SC allows ArcelorMittal to participate in mining block auction in Odisha

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New Delhi | Published: November 15, 2019 4:03:12 AM

The Supreme Court on Thursday allowed ArcelorMittal, the successful bidder for the takeover of debt-laden Essar Steel, to participate in the auction for grant of a mining block in Odisha.

Senior counsel NK Kaul and counsel Ruby Ahuja told the apex court that ArcelorMittal is not eligible under the captive category since its resolution plan for Essar is still sub judice.

The Supreme Court on Thursday allowed ArcelorMittal, the successful bidder for the takeover of debt-laden Essar Steel, to participate in the auction for grant of a mining block in Odisha.

A Bench led by Justice RF Nariman, while issuing notice to the Essar lenders and others, allowed ArcelorMittal to bid in the auction after the the Luxembourg-based steel giant had said only a bidder having a specified end-use plant is eligible to participate in the auction for allotment of a composite licence and mining lease for iron ore and maganese mineral blocks in Orissa.

Senior counsel NK Kaul and counsel Ruby Ahuja told the apex court that ArcelorMittal is not eligible under the captive category since its resolution plan for Essar is still sub judice. “While Arcelor (satisfying the minium net worth criterion) is presently ineligible to participate in the auction as it currently does not own a specified end-use plant. However, Essar Steel, which owns a pellet plant at Paradeep, Odisha, and the steel plant at Hazira, Gujrat, is not eligible to participate as it currently does not meet the net worth threshold,” the application filed by Arcelor stated.

Meanwhile, the Supreme Court will on Friday deliver a judgment on a batch of petitions against the National Company Law Appellate Tribunal’s (NCLAT) ruling that reduced the lender share of sale proceeds from 90% to 60% and also put the financial creditors and operational creditors at par in settlement of claims. While approving ArcelorMittal’s Rs 42,000-crore offer for Essar Steel, the NCLAT on July 4 had held that the creditors can only look at the viability of a resolution plan and have no role in deciding the distribution of funds. Besides, it also held that the operational creditors cannot be treated differentially.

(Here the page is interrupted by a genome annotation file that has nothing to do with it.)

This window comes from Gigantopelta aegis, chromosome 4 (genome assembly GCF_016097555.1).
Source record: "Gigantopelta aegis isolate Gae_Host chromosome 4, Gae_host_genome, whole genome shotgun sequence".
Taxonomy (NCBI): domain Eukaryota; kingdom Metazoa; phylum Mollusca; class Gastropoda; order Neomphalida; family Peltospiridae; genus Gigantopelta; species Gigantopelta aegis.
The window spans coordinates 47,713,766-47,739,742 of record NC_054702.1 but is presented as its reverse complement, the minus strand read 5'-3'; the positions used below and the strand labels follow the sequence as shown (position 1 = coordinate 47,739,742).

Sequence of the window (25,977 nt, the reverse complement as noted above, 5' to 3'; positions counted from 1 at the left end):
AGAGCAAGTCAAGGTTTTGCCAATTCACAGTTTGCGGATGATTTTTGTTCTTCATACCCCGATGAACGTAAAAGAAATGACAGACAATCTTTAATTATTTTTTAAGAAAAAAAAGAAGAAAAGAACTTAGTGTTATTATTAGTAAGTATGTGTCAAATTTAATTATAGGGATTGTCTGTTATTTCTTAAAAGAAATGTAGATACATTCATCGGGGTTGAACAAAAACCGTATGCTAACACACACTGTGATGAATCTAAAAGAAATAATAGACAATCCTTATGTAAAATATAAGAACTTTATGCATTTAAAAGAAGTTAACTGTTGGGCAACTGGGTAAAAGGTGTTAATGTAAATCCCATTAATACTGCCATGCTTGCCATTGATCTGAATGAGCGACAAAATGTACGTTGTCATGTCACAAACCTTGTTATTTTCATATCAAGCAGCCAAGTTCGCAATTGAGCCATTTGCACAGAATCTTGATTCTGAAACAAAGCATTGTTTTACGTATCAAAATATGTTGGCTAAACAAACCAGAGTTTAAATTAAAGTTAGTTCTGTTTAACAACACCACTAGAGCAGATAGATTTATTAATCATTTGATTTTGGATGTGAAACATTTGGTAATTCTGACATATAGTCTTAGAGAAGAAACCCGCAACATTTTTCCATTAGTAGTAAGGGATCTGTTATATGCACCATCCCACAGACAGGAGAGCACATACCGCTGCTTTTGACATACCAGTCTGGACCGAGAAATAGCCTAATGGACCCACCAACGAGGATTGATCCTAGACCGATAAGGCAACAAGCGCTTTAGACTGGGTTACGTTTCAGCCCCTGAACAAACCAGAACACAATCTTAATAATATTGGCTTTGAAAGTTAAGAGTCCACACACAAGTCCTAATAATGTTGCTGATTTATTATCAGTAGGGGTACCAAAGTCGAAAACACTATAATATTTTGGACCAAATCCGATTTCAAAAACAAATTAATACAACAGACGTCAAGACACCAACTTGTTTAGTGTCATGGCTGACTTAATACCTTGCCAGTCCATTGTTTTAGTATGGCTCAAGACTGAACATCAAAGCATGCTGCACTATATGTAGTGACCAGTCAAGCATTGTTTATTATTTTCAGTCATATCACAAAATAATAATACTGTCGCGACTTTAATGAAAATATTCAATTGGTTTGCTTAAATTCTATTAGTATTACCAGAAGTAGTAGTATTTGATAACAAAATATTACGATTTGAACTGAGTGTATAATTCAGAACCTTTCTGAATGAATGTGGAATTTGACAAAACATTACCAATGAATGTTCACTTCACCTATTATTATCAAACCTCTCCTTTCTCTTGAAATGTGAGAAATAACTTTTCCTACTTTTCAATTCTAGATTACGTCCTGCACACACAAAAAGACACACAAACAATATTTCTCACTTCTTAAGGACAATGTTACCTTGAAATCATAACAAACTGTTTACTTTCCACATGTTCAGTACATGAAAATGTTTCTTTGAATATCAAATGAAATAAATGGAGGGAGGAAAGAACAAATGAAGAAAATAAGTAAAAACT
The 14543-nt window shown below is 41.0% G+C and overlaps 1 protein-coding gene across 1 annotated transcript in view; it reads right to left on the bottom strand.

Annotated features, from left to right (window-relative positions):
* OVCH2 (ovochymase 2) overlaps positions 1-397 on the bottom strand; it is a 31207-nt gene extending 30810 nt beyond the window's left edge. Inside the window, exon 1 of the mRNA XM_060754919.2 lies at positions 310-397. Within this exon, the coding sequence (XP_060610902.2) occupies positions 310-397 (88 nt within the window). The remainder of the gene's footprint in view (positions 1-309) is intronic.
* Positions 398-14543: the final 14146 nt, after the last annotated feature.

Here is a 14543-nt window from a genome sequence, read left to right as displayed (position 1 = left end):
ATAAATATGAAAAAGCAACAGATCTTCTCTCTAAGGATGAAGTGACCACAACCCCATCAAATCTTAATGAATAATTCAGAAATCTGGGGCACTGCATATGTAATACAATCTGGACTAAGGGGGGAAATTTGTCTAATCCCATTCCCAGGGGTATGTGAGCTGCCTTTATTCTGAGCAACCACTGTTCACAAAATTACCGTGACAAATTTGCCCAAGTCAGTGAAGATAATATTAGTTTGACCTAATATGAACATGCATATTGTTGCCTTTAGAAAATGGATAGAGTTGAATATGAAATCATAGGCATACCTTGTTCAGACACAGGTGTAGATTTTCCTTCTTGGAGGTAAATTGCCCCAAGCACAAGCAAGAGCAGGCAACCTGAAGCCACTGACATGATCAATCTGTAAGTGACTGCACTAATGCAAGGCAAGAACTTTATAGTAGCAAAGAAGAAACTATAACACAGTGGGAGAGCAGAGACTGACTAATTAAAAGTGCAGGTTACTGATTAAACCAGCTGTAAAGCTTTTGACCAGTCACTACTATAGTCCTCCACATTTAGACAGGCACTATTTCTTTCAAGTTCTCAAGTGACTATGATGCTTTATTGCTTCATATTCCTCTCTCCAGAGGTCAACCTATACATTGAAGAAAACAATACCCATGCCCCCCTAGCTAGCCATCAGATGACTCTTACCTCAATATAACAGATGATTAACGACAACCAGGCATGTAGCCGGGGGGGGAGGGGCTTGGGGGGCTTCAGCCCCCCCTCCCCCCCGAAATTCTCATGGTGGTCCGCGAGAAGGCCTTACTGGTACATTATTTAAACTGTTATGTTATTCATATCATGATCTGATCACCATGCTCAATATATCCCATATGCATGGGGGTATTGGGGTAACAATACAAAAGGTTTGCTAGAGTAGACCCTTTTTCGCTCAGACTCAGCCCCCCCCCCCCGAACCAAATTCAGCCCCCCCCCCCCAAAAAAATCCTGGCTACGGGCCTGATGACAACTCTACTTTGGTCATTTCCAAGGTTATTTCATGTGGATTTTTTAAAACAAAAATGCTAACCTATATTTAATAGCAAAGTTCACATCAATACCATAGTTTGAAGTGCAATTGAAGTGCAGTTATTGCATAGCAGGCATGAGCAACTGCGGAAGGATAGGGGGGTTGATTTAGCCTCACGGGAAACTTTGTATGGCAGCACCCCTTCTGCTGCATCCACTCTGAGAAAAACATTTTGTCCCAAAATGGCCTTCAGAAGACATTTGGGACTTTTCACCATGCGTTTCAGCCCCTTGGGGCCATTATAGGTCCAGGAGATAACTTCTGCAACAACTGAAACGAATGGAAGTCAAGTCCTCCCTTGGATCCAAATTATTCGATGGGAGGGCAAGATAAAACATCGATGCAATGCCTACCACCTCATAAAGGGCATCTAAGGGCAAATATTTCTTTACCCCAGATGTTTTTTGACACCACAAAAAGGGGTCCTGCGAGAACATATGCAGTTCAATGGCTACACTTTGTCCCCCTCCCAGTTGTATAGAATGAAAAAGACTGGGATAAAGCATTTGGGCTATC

As of now, the SC has asked the parties to maintain a status quo with regard to the acquisition of Essar Steel.

The lenders had stated that if they did not have the power to decide on the plans submitted by the bidders, it would effectively leave them “bereft of any role and authority inter alia in respect to approval of a resolution plan”.

ArcelorMittal has also challenged a part of the NCLAT order that ruled that the profit of Rs. 3,495 crore generated during the corporate insolvency resolution process cannot be given to it. The appellate tribunal had held the profit should be distributed among all the financial and operational creditors on a pro-rata basis of their claims.

According to the steel giant, the modified order has made it liable to pay an amount in excess of Rs. 42,000 crore provided for in its resolution plan. “If the order is read as compelling the appellant (ArcelorMittal) to pay Rs. 42,000 crore plus the difference between the value of the actual increased working capital and the assumed figure of Rs. 2,500 crore, then it would amount to a modification of its bid, which is not agreeable and thus would be illegal,” the petition stated.

The NCLAT had said that if ArcelorMittal does not pay the total dues to the creditors — financial creditors or operational creditors — “but pays lesser amount than the claim, then in such case, the profit should be distributed among all the creditors.”

The NCLAT had on July 4 modified a resolution plan cleared by the CoC, holding that the secured creditors including SBI, IDBI Bank and Canara Bank will get Rs. 30,030 crore or 60.7% of their Rs. 45,559-crore claims and the rest will go to operational creditors, treating them at par with the financial creditors. Operational creditors had made total claims of Rs. 19,719 crore and could get Rs. 11,969 crore or 59.6%, as per the NCLAT’s order.

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